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Valerie Simard November 2, 2012
After meeting with his lawyer this morning, Gabriel Nadeau-Dubois declared in a press conference that the decision delivered by judge Denis Jacques by the Superior Court of Quebec was mistaken on several points. The former spokesperson of CLASSE points out, particularly, that he did not advocate anarchy, as the judge says. “I did not advocate anarchy, I did not advocate disorder, I advocated accessibility to education and justice.” He added that his words last May were not just his, but “those of tens of thousands of people who believed in mobilizing against the increase to tuition fees.”
“In my eyes, this is about much more than just sentencing,” added Nadeau-Dubois. “It is about setting a precedent. A dangerous precedent, by which spokespeople of the student movement, the labour movement or the citizenry must from now on be afraid of speaking, for fear of ending up in prison.”
The lawyer for Nadeau-Dubois, Giuseppe Sciortino, believes that the judgement contains many “plainly unreasonable and plainly wrong” conclusions. “There are many errors in this judgement,” he remarked. “For example, in a contempt of court case it must be proven that the accused knew the terms of the court order, and this must be proven beyond doubt.” Sciortino underlines that it was not proven beyond doubt that Nadeau-Dubois knew the terms of the injunction given to the Fine Arts Students Association of the University of Laval.
The lawyer intends to notify the court within the next few days of his intention to appeal. He clarifies that it will be up to a judge to decide whether to suspend a sentencing hearing, which will take place on November 9. According to him, it is possible that his client will receive punishment in spite of his appeal, but it will not be executed until the end of the process. The maximum penalty is a year in prison or a $5000 fine. The former spokesperson could also be given community service.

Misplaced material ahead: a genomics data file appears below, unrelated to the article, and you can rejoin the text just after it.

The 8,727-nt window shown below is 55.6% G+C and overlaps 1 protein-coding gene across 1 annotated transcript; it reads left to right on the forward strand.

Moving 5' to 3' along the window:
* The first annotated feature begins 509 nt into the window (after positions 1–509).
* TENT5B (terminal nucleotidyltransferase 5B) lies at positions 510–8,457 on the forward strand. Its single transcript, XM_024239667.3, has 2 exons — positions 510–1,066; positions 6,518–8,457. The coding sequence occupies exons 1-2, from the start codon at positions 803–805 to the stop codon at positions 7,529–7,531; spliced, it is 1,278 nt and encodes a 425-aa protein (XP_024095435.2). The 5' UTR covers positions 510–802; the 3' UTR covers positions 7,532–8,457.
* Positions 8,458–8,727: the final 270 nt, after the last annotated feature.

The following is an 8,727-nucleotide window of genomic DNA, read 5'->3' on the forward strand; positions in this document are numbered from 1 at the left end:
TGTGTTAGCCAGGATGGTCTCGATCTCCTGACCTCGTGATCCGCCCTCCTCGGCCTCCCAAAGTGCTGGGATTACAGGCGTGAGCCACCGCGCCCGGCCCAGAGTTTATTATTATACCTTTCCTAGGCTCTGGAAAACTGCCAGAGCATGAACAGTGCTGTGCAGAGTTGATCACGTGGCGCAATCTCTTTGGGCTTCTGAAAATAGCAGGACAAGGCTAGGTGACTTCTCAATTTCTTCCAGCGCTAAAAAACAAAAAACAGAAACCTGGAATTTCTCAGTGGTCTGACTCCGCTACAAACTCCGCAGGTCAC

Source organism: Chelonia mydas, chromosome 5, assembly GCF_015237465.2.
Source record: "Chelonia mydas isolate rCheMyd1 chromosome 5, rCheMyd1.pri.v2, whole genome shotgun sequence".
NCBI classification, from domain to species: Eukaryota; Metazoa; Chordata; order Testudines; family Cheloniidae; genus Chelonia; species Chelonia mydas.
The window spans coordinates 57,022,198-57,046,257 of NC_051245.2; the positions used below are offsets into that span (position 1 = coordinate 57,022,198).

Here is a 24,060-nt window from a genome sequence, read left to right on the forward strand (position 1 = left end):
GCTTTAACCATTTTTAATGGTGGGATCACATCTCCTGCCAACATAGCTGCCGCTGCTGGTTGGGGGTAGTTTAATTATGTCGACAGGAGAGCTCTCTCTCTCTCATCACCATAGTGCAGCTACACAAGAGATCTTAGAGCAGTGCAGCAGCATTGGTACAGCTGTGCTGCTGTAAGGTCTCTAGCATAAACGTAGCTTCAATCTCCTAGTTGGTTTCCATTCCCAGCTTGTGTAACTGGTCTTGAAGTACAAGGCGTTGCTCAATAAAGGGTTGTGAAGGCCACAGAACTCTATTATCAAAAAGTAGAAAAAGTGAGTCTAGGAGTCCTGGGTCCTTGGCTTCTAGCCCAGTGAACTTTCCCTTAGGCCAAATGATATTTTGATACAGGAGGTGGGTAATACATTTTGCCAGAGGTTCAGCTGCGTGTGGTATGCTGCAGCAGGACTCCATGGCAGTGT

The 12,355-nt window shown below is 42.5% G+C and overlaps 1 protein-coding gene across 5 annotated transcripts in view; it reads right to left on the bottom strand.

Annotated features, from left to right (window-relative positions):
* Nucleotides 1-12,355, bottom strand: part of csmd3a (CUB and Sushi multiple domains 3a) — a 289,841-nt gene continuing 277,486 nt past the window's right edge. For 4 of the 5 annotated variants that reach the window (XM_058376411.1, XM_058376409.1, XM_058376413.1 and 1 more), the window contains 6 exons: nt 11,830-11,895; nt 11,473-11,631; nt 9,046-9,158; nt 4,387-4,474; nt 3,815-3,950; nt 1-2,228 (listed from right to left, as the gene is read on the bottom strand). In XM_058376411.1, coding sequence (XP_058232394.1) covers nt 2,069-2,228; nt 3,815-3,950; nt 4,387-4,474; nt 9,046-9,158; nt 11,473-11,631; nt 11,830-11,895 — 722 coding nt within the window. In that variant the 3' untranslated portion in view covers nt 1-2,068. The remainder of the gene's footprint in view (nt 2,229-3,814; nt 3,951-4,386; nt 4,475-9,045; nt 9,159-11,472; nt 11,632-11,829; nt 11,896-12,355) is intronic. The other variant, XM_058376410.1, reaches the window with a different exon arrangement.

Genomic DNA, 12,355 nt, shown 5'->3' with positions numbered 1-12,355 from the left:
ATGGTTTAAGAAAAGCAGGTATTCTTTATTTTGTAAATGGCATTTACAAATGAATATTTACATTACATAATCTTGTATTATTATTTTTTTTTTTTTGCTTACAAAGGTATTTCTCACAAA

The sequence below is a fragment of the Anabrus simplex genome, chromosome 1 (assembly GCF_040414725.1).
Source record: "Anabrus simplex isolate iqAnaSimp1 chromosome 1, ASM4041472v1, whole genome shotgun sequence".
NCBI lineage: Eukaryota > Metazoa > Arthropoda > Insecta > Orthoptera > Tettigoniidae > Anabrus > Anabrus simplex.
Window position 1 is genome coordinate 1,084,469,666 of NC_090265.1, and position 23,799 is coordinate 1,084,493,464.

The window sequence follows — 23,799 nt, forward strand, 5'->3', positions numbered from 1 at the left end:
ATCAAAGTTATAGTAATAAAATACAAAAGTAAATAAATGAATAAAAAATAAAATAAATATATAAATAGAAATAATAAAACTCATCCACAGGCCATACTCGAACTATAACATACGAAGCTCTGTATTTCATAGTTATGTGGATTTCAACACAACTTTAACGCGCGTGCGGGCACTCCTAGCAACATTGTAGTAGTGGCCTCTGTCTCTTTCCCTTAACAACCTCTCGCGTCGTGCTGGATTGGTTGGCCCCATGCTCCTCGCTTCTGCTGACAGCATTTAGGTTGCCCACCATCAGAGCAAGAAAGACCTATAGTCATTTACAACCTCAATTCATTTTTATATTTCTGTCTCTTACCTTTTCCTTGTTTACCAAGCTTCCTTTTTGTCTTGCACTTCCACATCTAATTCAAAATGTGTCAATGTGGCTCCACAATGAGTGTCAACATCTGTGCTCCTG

A Call for Solidarity
Until now, legal fees for Gabriel Nadeau-Dubois have been paid by the l’Association pour une solidarité syndicale étudiante (ASSÉ). As he does not want to “empty the ASSÉ treasury” for his cause, Nadeau-Dubois is making an appeal for solidarity. He is inviting his supporters to make a donation on his internet site. If the amount raised does not cover all his costs, ASSÉ spokesperson Jérémie Bédard-Wien has affirmed that the association will continue to support Gabriel Nadeau Dubois. He declined to reveal how much the defense of the former CLASSE spokesperson has cost ASSÉ until now. “We make regular financial statements,” he said. In the next few weeks, ASSÉ will launch its own financing campaign to support other members of its association who must defend themselves in the courts.
In his decision, judge Denis Jacques relied heavily on the arguments of the plaintiff, Jean-François Morasse, a visual arts student at the University of Laval, who won an injunction last spring to be able to attend his classes.
On May 13, speaking on the air with RDI, Nadeau-Dubois declared: “I believe it is entirely legitamite for students to act to make sure there is respect for the democratic choice to strike. It is entirely regrettable that there is a minority of students who is using this tribunal to overturn the collective decision that was made. We find it entirely legitimate that people take the necessary means to make sure the strike vote is respected. And if this takes picket lines, we believe that this is an entirely legitimate technique.”
Yesterday, about 200 people met in downtown Montreal to show their support for Nadeau-Dubois.
Québec Solidaire invites supporters to participate in the fundraising campaign for Gabriel Nadeau-Dubois. “This judgement is not only against Gabriel Nadeau-Dubois, but against the thousands of us who recognize ourselves in the printemps érable.”